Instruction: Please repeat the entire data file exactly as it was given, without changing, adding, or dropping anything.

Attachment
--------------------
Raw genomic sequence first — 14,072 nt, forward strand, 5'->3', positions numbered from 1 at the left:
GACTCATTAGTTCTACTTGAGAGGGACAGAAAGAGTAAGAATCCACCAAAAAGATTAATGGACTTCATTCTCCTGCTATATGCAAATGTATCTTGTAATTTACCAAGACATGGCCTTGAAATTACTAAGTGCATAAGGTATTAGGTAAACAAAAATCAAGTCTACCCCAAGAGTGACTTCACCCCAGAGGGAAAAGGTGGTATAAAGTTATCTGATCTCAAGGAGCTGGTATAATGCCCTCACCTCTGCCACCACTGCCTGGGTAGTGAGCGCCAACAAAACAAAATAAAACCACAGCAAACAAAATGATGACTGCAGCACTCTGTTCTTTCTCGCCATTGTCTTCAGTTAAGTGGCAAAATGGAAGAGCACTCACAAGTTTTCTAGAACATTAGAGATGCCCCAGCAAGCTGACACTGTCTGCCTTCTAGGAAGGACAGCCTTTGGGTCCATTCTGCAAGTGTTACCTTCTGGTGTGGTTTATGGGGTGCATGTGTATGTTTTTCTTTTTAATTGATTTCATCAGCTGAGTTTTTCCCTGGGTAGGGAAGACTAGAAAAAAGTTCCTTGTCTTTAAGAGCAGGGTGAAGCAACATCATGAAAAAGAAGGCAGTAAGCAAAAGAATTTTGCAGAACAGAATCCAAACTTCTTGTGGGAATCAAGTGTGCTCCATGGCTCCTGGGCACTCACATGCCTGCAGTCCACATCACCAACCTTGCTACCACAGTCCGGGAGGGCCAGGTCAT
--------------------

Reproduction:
Raw genomic sequence first — 14,072 nt, forward strand, 5'->3', positions numbered from 1 at the left:
GACTCATTAGTTCTACTTGAGAGGGACAGAAAGAGTAAGAATCCACCAAAAAGATTAATGGACTTCATTCTCCTGCTATATGCAAATGTATCTTGTAATTTACCAAGACATGGCCTTGAAATTACTAAGTGCATAAGGTATTAGGTAAACAAAAATCAAGTCTACCCCAAGAGTGACTTCACCCCAGAGGGAAAAGGTGGTATAAAGTTATCTGATCTCAAGGAGCTGGTATAATGCCCTCACCTCTGCCACCACTGCCTGGGTAGTGAGCGCCAACAAAACAAAATAAAACCACAGCAAACAAAATGATGACTGCAGCACTCTGTTCTTTCTCGCCATTGTCTTCAGTTAAGTGGCAAAATGGAAGAGCACTCACAAGTTTTCTAGAACATTAGAGATGCCCCAGCAAGCTGACACTGTCTGCCTTCTAGGAAGGACAGCCTTTGGGTCCATTCTGCAAGTGTTACCTTCTGGTGTGGTTTATGGGGTGCATGTGTATGTTTTTCTTTTTAATTGATTTCATCAGCTGAGTTTTTCCCTGGGTAGGGAAGACTAGAAAAAAGTTCCTTGTCTTTAAGAGCAGGGTGAAGCAACATCATGAAAAAGAAGGCAGTAAGCAAAAGAATTTTGCAGAACAGAATCCAAACTTCTTGTGGGAATCAAGTGTGCTCCATGGCTCCTGGGCACTCACATGCCTGCAGTCCACATCACCAACCTTGCTACCACAGTCCGGGAGGGCCAGGTCAT